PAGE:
“Christine” was employed as a data manager at a newspaper when she became terribly ill with Chronic Fatigue Syndrome. For more than a year Christine struggled to continue to work, only to find that each day it became more and more difficult.
She applied for long term disability benefits to the insurance company that the newspaper had hired to administer its Plan. She was denied benefits and appealed the denial through several levels of appeal at both the insurer and at the Plan. She was never told a specific reason for her denial, only that what she submitted was not enough.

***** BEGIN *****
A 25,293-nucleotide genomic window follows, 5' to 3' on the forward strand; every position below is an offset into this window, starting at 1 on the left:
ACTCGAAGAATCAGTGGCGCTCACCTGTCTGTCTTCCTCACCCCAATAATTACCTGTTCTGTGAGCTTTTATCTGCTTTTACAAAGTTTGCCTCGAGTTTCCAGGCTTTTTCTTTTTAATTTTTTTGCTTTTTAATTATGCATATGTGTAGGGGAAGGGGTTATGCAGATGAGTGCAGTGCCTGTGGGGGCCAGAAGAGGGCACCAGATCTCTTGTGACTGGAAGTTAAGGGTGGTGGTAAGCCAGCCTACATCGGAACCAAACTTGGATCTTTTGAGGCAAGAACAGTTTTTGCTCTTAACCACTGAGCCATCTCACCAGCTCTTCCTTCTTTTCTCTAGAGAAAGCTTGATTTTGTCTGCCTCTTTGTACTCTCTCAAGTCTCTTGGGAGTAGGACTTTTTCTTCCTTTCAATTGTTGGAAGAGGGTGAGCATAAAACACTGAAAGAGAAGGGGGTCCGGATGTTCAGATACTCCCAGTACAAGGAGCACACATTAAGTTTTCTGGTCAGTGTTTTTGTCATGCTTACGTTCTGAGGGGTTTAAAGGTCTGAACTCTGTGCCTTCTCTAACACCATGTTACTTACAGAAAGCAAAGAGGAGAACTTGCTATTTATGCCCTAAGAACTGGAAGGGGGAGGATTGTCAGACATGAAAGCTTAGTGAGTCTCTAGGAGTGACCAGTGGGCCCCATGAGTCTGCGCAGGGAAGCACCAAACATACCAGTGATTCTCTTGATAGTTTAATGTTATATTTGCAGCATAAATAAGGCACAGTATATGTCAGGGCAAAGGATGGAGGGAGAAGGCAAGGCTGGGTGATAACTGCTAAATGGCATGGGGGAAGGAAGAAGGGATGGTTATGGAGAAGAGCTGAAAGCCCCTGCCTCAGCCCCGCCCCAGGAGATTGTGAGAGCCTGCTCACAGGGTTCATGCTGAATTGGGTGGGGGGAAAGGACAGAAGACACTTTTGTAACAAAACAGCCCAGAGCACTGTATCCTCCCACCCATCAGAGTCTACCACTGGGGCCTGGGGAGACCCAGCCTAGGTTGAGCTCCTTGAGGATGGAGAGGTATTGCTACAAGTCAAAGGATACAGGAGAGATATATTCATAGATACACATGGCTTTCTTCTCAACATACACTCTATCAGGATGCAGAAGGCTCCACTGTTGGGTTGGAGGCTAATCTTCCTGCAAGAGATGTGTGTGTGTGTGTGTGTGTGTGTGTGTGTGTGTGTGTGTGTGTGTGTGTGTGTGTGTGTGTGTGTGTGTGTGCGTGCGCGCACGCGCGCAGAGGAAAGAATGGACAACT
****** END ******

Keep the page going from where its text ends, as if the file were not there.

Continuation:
Christine contacted Riemer Hess for help. As part of our litigation strategy, we decided to file another appeal which contained additional tests and reports. In litigating this type of claim, it is imperative that the ‘administrative record’ of medical reports which had been submitted to the insurance company is complete because a court will often limit its review to what the insurance company had considered.
The Court determined that the insurer and plan failed to provide Christine with a “full and fair review” by failing to tell her what documentation was specifically missing from her claim. When the plan was forced to tell Christine what was missing from her application, Christine provided it and benefits were granted. The Court also ordered the Plan to pay Christine for all attorney’s fees and costs she incurred.